Champor-Champor – Thai/Malaysian/British fusion?

You know how not long ago I wrote that I never try those cool places that Time Out recommends? Recently that hasn’t been true. Like this weekend, my mother came over all the way from Budapest to visit, and we decided to try a Thai restaurant that Time Out sang odes to.
Champor-Champor is a small restaurant, located very near to London Bridge. If you weren’t looking for it, you might miss it. Officially advertised as Thai/Malaysian cuisine, I thought there was just slightly more to the mix – unfortunately, not for the better.
At first, we received some nibbles, which definitely kicked off the international chaos in tastes – some Bombay mix (speaks for itself) with olive oil and balsamic (a speciality from Italy), and some warm bread, which tasted like it was flavoured with banana butter – this latter was stunningly delicious though.
I must say, the olive oil – sweet bread taste worked together, but I am not sure that this is a symbolic Thai dish. Anyone?
For starters, we tried the green papaya salad with grilled tofu, the scallops with a spicy apple sauce, and a Thai lemongrass prawn soup. I was very excited about the first element of this list, but it didn’t quite live up to my expectations – although this is a bit subjective, because I am not a fan of overly sweet things.
It also took me a while to figure out that the crouton-looking bits on the side were actually tofu.
The scallops were delicious and the spices were great with it, and so was the soup – a kind of Tom Yum with flavours of lime and chilli and coconut milk, this is something I’d have any day.
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While so far so good, unfortunately it was the main dishes that disappointed. We ordered the braised pork belly with sugar cane, mash potato and red onion compote; the sizzling beef sirloin; and the roasted monkfish. While delicious in taste, the pork belly had really very little to do with Thai cuisine in my opinion; it was very heavy, fatty and especially with the mash potatoes, it reminded me more of British cooking than Asian.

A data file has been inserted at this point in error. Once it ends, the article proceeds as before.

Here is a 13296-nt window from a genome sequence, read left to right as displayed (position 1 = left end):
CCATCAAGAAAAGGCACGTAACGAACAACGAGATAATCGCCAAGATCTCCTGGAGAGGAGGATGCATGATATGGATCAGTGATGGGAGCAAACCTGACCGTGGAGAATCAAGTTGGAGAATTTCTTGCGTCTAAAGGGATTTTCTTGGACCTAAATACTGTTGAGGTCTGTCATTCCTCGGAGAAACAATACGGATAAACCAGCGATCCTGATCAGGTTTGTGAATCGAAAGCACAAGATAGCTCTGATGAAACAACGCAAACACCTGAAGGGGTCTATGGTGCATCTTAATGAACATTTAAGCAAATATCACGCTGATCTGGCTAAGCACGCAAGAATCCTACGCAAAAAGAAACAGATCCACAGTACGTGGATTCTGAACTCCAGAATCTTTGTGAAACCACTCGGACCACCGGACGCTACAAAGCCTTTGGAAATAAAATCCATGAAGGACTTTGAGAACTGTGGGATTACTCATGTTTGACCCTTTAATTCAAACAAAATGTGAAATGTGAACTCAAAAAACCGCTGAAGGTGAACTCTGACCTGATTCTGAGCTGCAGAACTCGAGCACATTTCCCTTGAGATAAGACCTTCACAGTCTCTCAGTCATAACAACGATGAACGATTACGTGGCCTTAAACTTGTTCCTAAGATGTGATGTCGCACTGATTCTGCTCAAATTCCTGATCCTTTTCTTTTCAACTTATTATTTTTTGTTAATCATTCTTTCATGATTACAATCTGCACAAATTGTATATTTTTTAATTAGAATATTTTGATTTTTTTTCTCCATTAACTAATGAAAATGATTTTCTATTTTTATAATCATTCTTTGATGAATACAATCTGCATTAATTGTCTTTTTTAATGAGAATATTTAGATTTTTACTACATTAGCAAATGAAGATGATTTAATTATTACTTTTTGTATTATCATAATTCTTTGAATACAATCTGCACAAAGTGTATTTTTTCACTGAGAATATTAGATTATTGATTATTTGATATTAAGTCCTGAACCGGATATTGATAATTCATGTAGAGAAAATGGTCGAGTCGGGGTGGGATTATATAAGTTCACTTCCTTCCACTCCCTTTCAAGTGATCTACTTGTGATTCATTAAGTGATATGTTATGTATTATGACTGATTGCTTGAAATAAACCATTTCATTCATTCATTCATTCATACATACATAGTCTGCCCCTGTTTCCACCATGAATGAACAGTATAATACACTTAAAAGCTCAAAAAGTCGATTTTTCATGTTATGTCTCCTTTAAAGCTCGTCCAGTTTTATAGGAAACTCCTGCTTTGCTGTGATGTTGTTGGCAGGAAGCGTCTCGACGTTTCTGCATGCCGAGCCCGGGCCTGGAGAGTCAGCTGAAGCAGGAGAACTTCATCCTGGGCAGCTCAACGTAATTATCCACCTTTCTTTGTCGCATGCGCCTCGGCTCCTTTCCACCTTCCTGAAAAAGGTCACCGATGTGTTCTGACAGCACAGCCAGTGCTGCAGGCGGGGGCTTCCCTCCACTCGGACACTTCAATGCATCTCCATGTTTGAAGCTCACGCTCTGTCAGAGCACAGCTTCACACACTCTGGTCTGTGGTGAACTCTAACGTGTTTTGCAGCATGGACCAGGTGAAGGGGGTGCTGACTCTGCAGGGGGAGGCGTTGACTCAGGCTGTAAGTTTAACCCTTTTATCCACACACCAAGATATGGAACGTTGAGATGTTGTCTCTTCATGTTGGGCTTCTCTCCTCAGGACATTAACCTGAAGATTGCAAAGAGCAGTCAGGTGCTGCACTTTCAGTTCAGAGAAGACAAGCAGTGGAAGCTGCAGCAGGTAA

The sirloin looked fantastic upon arrival, but sadly did not match with taste – it lacked a serious amount of spices (even salt and pepper), and overcooked a little in the hot plate.
The monkfish was delicious though – this was cooked to perfection in texture, although I missed a bit of heat in the mix; but this dish is one I would recommend.
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At this point we were completely stuffed, but we gave some desserts a try anyway – and this brought the overall score of the dinner up significantly. We ordered the chilli-chocolate cheesecake, which was spiced to perfection – all the heat I missed in the monkfish went into this slice of cake, and the mix of dark chocolate and hot chilli was perfect.
We also ordered an intriguing dessert: the Tom Yum brulée. Now, I am already a fan of creme brulée, but this custard, with perfect caramel on top, flavoured with a spice I was unable to detect, along with lime and just a hint of chilli, was so good that I wanted to get the recipe. It was light, fluffy and delicious. Don’t miss this one.
Overall, Champor-Champor is a good restaurant – nice design and intriguing-sounding dishes definitely play to its advantage. But to be perfectly honest, I doubt I will be returning. When I have Asian food, I enjoy the fact that afterwards I don’t feel bloated and heavy, but I didn’t get this after dinner here.
It’s an interesting idea, but not what I was after – although who knows, it still may be worth a visit for someone else?

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About sgrvrnk

Vera Sugár, graduate with a journalism and creative writing degree, started writing at the age of 10. Passionate about literature, arts, history and languages, she speaks fluent English, French and Spanish. Her works are available at
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